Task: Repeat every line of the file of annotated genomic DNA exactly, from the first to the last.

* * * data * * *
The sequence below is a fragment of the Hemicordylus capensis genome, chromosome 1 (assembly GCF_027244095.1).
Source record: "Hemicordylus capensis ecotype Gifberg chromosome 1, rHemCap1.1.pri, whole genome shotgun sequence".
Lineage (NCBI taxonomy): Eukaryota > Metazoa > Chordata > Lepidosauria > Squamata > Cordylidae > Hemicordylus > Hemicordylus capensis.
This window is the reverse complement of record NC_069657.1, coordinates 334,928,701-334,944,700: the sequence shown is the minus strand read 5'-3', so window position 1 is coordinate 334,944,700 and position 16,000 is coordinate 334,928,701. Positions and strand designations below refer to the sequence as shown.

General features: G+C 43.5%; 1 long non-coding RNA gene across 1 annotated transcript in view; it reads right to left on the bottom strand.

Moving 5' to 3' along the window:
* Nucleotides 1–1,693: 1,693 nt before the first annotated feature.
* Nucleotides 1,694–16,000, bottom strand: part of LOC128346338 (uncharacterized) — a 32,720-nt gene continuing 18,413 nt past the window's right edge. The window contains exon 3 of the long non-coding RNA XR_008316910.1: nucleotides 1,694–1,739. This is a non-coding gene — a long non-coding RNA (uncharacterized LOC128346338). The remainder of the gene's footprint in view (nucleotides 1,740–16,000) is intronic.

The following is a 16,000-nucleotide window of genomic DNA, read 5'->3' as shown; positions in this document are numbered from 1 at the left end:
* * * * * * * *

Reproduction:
The sequence below is a fragment of the Hemicordylus capensis genome, chromosome 1 (assembly GCF_027244095.1).
Source record: "Hemicordylus capensis ecotype Gifberg chromosome 1, rHemCap1.1.pri, whole genome shotgun sequence".
Lineage (NCBI taxonomy): Eukaryota > Metazoa > Chordata > Lepidosauria > Squamata > Cordylidae > Hemicordylus > Hemicordylus capensis.
This window is the reverse complement of record NC_069657.1, coordinates 334,928,701-334,944,700: the sequence shown is the minus strand read 5'-3', so window position 1 is coordinate 334,944,700 and position 16,000 is coordinate 334,928,701. Positions and strand designations below refer to the sequence as shown.

General features: G+C 43.5%; 1 long non-coding RNA gene across 1 annotated transcript in view; it reads right to left on the bottom strand.

Moving 5' to 3' along the window:
* Nucleotides 1–1,693: 1,693 nt before the first annotated feature.
* Nucleotides 1,694–16,000, bottom strand: part of LOC128346338 (uncharacterized) — a 32,720-nt gene continuing 18,413 nt past the window's right edge. The window contains exon 3 of the long non-coding RNA XR_008316910.1: nucleotides 1,694–1,739. This is a non-coding gene — a long non-coding RNA (uncharacterized LOC128346338). The remainder of the gene's footprint in view (nucleotides 1,740–16,000) is intronic.

The following is a 16,000-nucleotide window of genomic DNA, read 5'->3' as shown; positions in this document are numbered from 1 at the left end: